The country’s administration, led by Prime Minister Baldwin Spencer, is working with the IMF to restore fiscal stability, a program which includes significant cuts to expenditure on public sector wages and salaries — some 20 per cent by 2012. The government is also expected to announce new taxes.

Tuesday, 3 November 2009

Miami's ex-DEA chief could escape charge in Allen Stanford case

In a blow to prosecutors, a federal judge Monday called for the dismissal of an obstruction charge against Miami's former DEA chief in the Allen Stanford bank fraud case.

Two months after one of Miami's most celebrated drug cops was charged in the Allen Stanford financial scandal, a federal magistrate is recommending that one of the key charges be thrown out.
Judge Robin Rosenbaum said prosecutors failed to prove Tom Raffanello -- head of security for Stanford's worldwide enterprise -- interfered with a federal investigation by ordering the destruction of reams of company documents.
The former Drug Enforcement Administration chief, who left the agency to join Stanford's security force in 2004, was charged with ordering the shredding of records just days after federal agents shut down Stanford's empire in a massive fraud case in February.
Though prosecutors said Raffanello defied a court order by destroying the documents, Rosenbaum said the government failed to show he impeded the U.S. Securities and Exchange Commission's probe.
The magistrate fell short of rejecting the entire case, however, saying prosecutors were able to show the former drug cop destroyed records in the course of a federal investigation. Her recommendation will be taken up by presiding Judge William Zloch later this month.
The charges over the destruction of the records -- including sensitive background checks on employees and investors -- are just part of the government's case against Stanford, who prosecutors say orchestrated a $7 billion Ponzi scheme.
Raffanello's attorney, Richard Sharpstein, said he was pleased with Rosenbaum's recommendation.
``We hope Judge Zloch not only agrees with Judge Rosenbaum, but throws out the entire case,'' he said.
Lead prosecutor Paul Pelletier could not be reached on Monday. However, prosecutors have argued in prior hearings that Raffanello and co-defendant Bruce Perraud were aware of a judge's order to preserve all company documents when they called a shredding truck to the company's Fort Lauderdale security bunker on February 25.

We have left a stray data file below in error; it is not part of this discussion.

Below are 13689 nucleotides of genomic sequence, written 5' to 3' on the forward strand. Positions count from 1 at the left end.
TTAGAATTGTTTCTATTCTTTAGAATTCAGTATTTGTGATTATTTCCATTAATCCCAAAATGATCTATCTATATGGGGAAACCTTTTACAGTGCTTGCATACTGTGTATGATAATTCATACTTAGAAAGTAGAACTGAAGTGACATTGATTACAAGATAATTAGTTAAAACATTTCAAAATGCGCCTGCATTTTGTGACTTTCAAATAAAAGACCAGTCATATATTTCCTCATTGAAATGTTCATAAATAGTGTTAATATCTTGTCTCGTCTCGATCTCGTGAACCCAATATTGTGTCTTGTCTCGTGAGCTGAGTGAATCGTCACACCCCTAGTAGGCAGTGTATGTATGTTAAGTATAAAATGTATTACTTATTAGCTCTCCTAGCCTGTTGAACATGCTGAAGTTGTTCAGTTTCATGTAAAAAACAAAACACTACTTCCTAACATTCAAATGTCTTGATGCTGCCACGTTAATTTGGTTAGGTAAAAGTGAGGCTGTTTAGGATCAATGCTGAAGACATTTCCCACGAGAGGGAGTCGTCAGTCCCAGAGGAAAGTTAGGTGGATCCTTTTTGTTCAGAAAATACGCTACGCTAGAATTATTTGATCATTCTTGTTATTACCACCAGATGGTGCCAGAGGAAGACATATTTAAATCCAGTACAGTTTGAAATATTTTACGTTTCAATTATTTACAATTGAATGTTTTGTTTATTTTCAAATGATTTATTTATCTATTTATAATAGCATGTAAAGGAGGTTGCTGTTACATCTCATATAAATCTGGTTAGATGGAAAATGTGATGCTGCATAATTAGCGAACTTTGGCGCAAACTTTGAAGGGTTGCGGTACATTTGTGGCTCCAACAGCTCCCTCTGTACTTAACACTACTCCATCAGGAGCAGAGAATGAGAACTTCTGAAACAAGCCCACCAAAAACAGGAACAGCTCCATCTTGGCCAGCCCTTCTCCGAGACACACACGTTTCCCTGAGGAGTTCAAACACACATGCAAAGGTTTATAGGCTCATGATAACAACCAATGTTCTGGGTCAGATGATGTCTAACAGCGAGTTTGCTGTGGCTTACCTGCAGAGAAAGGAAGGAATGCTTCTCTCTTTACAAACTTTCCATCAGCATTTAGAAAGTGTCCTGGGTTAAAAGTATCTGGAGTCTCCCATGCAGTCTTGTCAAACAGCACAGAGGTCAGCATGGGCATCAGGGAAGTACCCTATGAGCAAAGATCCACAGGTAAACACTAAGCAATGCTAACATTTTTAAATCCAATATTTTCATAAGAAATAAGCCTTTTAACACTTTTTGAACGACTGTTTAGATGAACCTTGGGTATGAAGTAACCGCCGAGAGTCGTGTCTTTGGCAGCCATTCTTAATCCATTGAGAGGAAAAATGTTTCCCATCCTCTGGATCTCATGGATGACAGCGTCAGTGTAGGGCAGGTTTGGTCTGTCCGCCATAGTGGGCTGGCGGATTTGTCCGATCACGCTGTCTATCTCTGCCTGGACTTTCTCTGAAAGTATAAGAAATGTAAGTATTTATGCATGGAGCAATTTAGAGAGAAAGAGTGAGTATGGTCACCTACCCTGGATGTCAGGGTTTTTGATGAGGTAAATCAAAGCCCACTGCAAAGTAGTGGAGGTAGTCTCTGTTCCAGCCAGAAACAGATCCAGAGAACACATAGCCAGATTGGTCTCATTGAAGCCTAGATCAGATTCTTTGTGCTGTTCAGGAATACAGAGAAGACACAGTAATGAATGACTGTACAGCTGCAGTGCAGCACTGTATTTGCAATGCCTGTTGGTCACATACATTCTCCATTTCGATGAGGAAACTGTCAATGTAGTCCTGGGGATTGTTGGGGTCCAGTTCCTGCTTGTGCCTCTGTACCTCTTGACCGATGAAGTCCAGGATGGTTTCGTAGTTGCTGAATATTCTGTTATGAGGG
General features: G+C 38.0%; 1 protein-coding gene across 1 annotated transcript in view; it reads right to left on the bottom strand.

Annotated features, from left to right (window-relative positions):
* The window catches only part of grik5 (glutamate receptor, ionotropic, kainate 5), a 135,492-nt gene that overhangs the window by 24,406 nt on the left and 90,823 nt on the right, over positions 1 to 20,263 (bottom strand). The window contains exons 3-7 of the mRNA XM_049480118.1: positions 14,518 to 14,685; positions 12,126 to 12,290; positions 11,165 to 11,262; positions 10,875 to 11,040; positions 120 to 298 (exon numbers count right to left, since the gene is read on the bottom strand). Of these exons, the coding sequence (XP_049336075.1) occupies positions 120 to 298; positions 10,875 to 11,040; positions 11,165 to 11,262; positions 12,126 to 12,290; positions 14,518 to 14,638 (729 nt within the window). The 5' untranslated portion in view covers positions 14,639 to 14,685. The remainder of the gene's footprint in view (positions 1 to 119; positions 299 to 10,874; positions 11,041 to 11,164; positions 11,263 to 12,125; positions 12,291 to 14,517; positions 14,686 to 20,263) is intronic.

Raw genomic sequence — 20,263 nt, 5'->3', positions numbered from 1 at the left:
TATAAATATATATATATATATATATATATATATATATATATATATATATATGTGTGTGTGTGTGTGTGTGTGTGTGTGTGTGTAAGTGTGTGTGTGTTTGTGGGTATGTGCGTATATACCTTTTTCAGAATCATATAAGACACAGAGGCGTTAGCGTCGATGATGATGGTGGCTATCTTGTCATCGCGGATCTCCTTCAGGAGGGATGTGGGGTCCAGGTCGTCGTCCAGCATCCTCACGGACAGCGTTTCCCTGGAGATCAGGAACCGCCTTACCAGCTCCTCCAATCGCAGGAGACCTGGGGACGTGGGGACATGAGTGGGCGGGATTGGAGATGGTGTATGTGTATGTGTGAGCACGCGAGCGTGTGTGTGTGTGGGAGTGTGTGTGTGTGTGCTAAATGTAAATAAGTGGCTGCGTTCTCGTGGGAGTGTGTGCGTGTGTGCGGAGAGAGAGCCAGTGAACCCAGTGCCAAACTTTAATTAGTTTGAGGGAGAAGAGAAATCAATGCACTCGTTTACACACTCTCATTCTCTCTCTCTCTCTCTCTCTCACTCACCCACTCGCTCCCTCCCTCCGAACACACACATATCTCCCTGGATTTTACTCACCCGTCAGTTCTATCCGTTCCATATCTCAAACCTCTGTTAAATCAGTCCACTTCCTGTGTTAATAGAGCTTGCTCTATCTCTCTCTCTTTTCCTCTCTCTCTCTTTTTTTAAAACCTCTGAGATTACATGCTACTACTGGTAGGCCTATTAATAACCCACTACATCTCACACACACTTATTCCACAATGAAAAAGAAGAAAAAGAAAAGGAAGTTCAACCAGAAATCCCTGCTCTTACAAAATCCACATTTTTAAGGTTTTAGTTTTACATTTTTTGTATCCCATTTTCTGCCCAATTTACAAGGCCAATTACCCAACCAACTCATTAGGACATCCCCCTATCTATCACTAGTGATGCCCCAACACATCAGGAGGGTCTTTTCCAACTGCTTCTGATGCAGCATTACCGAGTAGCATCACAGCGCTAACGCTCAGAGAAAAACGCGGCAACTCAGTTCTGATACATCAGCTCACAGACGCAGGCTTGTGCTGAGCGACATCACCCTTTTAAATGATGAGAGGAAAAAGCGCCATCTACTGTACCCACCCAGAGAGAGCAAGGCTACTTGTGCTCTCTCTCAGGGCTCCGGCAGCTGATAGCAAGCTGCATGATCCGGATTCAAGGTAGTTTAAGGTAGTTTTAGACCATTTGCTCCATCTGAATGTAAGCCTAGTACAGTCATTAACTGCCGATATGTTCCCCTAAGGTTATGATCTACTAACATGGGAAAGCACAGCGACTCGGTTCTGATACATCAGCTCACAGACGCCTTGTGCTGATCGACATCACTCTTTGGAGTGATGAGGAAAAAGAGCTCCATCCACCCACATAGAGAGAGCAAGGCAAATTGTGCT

Federal agents have been scrambling to trace billions of dollars that flowed through Stanford's Antiguan bank over the past decade.
Ruling mostly on technical grounds, Rosenbaum said the order to preserve the records was for the court-appointed receiver and not the SEC. ``[The indictment] does not assert that defendants knew that when they allegedly obstructed the receiver's investigation, they were also interfering with the SEC's proceeding,'' Rosenbaum wrote.
She also threw out a portion of a conspiracy count relating to the obstruction charge. A trial on the remaining counts is tentatively set for January.

U.S. appeals panel weighs Stanford "clawback" claims

A U.S. appeals panel had tough questions on Monday for the receiver in Allen Stanford's civil fraud case, who is suing to recover proceeds from several hundred investors in the firm's offshore bank.
Stanford, 59, faces civil and criminal charges for masterminding an alleged $7 billion Ponzi scheme centered on fraudulent certificates of deposit issued by Stanford International Bank Ltd in Antigua.
At issue is whether receiver Ralph Janvey has a right to pursue "clawback" claims for principal from Stanford clients who redeemed their certificates of deposit (CDs) in the weeks before civil fraud charges were filed and the firm's assets were seized and customer accounts frozen.
Janvey has said the clients named in his lawsuit unfairly cashed out and were paid with money stolen from other Stanford clients.
"All of these people were paid with someone else's money," Kevin Sadler, an attorney representing Janvey, told the appeals panel.
U.S. District Court Judge David Godbey in Dallas ruled in July that Janvey only has a right to sue the investors for the interest on their certificates of deposit and not the principal, so the matter was sent to the Fifth Circuit Court of Appeals in New Orleans.
But the three-judge panel in New Orleans took issue with some of the case law Janvey used to support his appeal and questioned why the receiver, rather than the plaintiff in the case -- the U.S. Securities and Exchange Commission -- was suing the investors.
"What gives you statutory authority to sue people the SEC did not?" Senior Judge Will Garwood asked. "It seem to me that the plaintiff or defendant ought to be the ones ... Frankly, in a sense, you're nobody. You are neither one."
The SEC has also objected to Janvey's lawsuit, saying it would wrongly penalize the victims of a fraud.
Michael Quilling, a lawyer representing the investors, told the appeals panel his clients, who have had their accounts frozen since February, have suffered enough.
"This has been nine months," Quilling told the court. "These investors need their money now. Retirees, many of them, have been getting their interest for eight years. They can't get their principal. They are victims."
About $275 million in funds are being held in accounts at Bank of New York Mellon Corp's Pershing LLC, JP Morgan Chase & Co and SEI Investments Co.